The school year has begun and true to form, September is already passing quickly. Students as well as teachers are still sorting out their routines, their schedules, and their roles on campus for the next four months. This is an easier task for some than it is for others. It’s still fairly easy to pick out the students who are just starting school for the first time. The look of shock hasn’t quite worn off yet.
I work at a community college, where there are no admission requirements beyond a high school diploma. We are the Statue of Liberty of higher education. We take the tired and the poor, and many of our masses really do huddle together, especially the small cadres of smokers grabbing a quick fix before class starts. Because of the absence of entrance requirements, students need to take a placement exam in math, reading, and writing to see if they need remediation in these areas, or if they already have the skills to embark on college level work.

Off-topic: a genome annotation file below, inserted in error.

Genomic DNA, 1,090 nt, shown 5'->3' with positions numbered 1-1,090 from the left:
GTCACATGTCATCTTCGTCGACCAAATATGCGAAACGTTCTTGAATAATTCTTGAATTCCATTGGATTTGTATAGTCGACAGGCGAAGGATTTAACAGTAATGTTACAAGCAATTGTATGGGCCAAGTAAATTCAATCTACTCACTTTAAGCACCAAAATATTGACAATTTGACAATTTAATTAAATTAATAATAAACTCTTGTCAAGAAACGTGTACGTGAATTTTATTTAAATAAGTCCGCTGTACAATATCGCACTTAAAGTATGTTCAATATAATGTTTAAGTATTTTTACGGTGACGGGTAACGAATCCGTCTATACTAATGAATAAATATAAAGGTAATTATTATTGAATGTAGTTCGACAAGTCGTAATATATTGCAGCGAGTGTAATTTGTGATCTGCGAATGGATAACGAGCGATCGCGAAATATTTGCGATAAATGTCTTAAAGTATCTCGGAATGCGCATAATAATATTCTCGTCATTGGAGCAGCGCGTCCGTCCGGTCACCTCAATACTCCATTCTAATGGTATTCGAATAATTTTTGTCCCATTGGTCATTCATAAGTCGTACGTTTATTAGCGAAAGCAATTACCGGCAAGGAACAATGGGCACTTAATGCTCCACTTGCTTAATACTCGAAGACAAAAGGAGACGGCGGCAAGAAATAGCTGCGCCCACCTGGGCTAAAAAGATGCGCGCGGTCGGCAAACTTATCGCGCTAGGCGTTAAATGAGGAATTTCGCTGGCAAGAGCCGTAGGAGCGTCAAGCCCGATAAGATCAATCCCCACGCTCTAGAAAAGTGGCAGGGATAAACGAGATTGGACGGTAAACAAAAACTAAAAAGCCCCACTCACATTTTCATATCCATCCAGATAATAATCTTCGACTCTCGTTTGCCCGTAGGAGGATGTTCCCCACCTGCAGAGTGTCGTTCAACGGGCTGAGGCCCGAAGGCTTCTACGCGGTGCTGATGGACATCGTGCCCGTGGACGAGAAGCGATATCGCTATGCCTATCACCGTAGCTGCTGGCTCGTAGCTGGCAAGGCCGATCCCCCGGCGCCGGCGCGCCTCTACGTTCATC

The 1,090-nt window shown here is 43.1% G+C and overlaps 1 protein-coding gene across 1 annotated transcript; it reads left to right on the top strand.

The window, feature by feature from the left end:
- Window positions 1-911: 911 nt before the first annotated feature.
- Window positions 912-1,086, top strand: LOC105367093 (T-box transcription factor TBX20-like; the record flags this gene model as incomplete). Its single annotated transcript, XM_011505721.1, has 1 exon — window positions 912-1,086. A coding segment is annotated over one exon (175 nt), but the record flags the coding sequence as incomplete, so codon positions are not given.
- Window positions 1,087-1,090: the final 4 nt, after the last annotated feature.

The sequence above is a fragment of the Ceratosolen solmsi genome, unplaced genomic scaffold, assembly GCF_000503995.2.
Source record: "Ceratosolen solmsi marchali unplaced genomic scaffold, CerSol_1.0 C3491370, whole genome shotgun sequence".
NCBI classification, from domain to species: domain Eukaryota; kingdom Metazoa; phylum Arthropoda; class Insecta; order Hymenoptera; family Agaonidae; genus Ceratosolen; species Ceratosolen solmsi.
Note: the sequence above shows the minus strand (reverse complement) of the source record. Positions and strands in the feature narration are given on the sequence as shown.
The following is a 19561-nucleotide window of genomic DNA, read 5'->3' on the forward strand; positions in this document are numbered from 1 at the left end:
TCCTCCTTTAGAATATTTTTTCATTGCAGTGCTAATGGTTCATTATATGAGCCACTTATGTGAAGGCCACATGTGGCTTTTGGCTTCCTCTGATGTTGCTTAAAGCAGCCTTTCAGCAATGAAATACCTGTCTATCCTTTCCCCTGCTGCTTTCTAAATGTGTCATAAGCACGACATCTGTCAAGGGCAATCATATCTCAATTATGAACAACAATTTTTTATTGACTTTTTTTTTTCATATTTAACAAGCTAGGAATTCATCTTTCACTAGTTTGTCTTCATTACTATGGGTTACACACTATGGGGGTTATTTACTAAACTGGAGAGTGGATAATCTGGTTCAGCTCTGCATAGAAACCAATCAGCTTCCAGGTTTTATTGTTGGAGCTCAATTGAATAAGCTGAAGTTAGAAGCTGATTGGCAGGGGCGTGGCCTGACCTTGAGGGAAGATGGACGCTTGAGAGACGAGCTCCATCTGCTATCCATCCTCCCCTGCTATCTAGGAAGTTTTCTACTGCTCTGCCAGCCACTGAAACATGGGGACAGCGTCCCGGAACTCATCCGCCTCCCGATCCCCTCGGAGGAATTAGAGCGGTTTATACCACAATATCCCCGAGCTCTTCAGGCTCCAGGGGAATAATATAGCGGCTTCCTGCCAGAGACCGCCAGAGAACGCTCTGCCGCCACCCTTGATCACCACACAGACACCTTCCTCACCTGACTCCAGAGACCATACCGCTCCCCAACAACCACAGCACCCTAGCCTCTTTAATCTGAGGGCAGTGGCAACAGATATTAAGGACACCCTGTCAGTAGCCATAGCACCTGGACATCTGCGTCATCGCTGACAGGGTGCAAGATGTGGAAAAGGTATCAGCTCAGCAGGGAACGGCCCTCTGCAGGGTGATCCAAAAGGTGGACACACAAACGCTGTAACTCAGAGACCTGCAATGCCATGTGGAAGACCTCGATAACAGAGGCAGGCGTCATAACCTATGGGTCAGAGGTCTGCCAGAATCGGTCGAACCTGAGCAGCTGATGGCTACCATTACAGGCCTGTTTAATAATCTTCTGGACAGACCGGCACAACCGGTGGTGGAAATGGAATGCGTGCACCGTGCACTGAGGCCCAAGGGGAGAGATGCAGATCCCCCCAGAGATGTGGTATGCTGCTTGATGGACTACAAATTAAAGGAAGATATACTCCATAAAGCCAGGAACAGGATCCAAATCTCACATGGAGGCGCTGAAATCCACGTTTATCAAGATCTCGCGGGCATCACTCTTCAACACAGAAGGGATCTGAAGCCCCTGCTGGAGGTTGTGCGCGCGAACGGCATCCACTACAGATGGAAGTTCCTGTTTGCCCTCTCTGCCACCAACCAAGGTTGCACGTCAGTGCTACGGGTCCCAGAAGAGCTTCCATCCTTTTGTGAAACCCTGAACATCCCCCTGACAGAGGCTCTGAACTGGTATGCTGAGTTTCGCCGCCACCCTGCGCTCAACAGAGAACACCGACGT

I am part of a number of English professors who regularly read the essays written for the placement exam. Students are placed into remedial classes (either for native speakers or for non-native speakers) or straight into Eng 101. The readings go for most of the summer and get quite heavy in August, and then they slowly taper off. This morning’s batch, for example, only numbered eight. It’s a fascinating part of working at the college, and I love this way of getting new insight into our student population.
I can tell you, for example, that many teenage mothers, gang members, soldiers, ex-convicts and older Gen-Xers are eager to get a second chance at making a better life for themselves. We’ve read about violent neighborhoods, broken families, emotional scars, physical illnesses, lost loves, and scholastic failures. Without fail, these students have high hopes that going to college will finally bring them some of the success and respect that has eluded them so far.